Living a life ready for inspection requires strength in purpose and frequent introspection. It means sharpness in duty and squared away in conduct. It is not a checklist approach to one’s professional conduct or actions; rather, it is a behavioral compass that keeps a true azimuth. Indeed, course corrections are within each of us. So perhaps a good way to portray the virtues of living a life ready for inspection is to consider the oaths of commissioning and enlistment; both deliver the obligation to support and defend the Constitution against all enemies, foreign and domestic. That obligation, however, deserves a deeper consideration.

We understand that a threat to national security often requires overseas deployment and engagement in multiple postures, from combat to partnership-building. However, there are additional forms of threats to our nation and the Profession of Arms that each Servicemember is responsible for deterring, dissuading, or defeating. For instance, institutionally and individually, we defend opportunity for all—to ensure all have the same rights and no one is institutionally held back from achieving his or her goals and desires based on race, creed, or religion. We fight to defeat prejudice, and we defend human rights. We do not condone unethical behavior or less than honorable actions within our ranks. We ensure command climates and duty environments are free of intolerance and are not overly permissive. We instill a sense of unity, purpose, good order, and discipline and compliance with standards, tradition, culture, customs, and courtesies. We police our ranks and are willing to undergo scrutiny when we fail in the eyes of our teammates, our units, our profession, and the society we serve. Furthermore, when one’s service to the Nation comes to a close, we give back to society a stellar model citizen who understands that actions have cause and effect and that living a life ready for inspection is a foundation gained from military service.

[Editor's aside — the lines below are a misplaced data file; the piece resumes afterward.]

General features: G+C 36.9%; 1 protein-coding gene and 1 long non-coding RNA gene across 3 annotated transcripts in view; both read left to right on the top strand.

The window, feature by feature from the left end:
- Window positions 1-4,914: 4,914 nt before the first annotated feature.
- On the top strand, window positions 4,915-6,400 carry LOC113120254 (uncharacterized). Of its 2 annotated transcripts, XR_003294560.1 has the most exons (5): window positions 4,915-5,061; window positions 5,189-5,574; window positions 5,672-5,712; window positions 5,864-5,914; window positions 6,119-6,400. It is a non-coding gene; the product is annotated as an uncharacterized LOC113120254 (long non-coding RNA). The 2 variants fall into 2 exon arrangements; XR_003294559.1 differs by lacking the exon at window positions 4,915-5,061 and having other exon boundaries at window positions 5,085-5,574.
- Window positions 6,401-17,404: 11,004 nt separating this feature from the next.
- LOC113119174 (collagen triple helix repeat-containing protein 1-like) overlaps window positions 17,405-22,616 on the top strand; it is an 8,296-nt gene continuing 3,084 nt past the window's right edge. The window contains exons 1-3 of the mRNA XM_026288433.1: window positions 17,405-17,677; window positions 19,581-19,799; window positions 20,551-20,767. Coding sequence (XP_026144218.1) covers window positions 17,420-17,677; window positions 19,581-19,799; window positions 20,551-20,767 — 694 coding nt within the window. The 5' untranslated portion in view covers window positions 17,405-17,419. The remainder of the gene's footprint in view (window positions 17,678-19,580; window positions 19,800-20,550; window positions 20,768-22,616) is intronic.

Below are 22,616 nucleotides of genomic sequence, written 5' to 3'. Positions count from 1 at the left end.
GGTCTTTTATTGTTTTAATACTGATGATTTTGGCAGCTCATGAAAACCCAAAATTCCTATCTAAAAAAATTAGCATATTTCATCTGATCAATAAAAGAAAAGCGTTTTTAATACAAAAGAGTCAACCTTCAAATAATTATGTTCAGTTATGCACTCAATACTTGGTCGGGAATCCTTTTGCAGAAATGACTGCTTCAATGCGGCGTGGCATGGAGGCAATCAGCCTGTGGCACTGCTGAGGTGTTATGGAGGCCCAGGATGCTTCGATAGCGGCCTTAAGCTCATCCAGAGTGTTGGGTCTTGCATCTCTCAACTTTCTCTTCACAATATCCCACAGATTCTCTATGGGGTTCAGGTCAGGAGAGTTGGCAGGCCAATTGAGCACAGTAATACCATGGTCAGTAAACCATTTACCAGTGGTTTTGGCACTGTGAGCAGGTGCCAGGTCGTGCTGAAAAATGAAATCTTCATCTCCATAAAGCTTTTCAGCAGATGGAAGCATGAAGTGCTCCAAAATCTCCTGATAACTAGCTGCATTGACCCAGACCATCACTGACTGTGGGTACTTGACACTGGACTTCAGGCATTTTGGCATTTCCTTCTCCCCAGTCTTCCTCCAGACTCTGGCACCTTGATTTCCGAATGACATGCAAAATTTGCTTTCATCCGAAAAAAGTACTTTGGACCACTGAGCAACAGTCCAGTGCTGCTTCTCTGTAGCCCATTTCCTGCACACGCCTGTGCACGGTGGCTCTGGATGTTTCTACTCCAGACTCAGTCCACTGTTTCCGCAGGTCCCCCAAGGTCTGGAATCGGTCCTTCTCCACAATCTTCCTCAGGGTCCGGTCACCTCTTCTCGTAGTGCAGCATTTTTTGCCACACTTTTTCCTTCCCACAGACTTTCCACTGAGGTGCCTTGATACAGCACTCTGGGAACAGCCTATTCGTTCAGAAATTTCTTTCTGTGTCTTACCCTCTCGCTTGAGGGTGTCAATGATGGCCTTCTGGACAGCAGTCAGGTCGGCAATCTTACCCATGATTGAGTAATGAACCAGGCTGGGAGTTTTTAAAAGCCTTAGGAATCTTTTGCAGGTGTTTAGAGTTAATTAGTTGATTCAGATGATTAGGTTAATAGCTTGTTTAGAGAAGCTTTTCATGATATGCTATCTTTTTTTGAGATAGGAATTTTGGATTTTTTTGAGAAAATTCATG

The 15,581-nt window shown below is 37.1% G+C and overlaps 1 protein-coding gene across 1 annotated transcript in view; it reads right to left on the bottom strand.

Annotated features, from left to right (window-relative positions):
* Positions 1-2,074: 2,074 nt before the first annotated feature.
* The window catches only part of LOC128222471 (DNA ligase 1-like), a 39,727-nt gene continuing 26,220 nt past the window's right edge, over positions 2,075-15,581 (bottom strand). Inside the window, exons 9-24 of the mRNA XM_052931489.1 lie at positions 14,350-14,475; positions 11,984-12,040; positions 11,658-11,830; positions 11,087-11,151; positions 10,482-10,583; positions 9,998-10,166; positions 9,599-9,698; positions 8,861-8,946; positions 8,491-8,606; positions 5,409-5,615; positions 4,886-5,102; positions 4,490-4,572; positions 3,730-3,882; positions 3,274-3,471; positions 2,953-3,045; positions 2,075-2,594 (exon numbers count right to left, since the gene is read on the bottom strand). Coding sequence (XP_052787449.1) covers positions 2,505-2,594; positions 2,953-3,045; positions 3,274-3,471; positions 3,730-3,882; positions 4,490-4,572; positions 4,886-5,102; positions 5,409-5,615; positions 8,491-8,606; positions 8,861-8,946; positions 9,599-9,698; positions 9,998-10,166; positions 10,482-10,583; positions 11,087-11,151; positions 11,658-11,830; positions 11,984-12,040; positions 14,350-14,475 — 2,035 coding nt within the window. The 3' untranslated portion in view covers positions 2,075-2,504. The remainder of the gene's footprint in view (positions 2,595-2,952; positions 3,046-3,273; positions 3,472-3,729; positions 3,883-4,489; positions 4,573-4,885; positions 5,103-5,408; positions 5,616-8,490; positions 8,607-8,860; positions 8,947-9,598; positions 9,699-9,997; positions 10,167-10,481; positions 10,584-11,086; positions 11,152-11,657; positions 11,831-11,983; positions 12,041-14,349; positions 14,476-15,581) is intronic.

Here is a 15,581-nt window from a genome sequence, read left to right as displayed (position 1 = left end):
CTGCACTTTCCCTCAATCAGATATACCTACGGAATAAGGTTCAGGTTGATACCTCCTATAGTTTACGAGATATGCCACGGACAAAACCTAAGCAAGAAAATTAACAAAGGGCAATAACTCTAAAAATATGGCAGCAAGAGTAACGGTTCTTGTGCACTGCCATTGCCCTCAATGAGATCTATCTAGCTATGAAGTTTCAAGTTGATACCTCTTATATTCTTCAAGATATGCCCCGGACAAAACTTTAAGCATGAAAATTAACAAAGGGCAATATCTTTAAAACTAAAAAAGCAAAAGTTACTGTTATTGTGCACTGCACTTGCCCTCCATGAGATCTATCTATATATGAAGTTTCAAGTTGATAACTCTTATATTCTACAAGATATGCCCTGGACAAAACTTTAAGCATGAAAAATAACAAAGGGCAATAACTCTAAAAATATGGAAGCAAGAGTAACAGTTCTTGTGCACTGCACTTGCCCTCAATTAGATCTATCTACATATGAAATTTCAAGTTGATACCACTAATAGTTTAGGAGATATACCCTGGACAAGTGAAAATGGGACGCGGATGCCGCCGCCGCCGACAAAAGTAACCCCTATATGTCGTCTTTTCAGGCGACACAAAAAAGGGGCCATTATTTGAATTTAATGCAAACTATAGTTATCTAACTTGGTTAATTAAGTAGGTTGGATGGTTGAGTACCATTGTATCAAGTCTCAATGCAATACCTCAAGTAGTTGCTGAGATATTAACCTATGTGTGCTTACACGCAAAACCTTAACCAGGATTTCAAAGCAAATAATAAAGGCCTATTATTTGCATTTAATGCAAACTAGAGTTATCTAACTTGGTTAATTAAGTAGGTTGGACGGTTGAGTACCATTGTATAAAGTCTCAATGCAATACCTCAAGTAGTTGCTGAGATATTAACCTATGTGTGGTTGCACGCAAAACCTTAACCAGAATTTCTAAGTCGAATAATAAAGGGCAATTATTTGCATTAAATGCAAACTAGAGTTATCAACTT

As part of choosing to serve our country, we unselfishly sacrifice many of the comforts and luxuries normally afforded to an average individual or American family. Through varying lenses and under constant evaluation, we execute our duties as the Nation’s defenders and are prepared to hold accountable those who are less than ready for inspection. In many regards we are role models for our youth, warriors to our enemy, and ambassadors of our country.

The quality of the reciprocal relationship between the military and the American society it serves goes back to the citizen soldier of the Revolutionary War. Over the centuries and decades, through conscription or through a volunteer force, the Nation continues to provide its sons and daughters the opportunity to serve in this admired profession. For that, we owe it a life ready for inspection. JFQ

Bryan B. Battaglia
Sergeant Major, U.S. Marine Corps
Senior Enlisted Advisor to the
Chairman of the Joint Chiefs of Staff
and the Senior Noncommissioned Officer
in the U.S. Armed Forces

Curtis L. Brownhill
Chief Master Sergeant
U.S. Air Force (Ret.)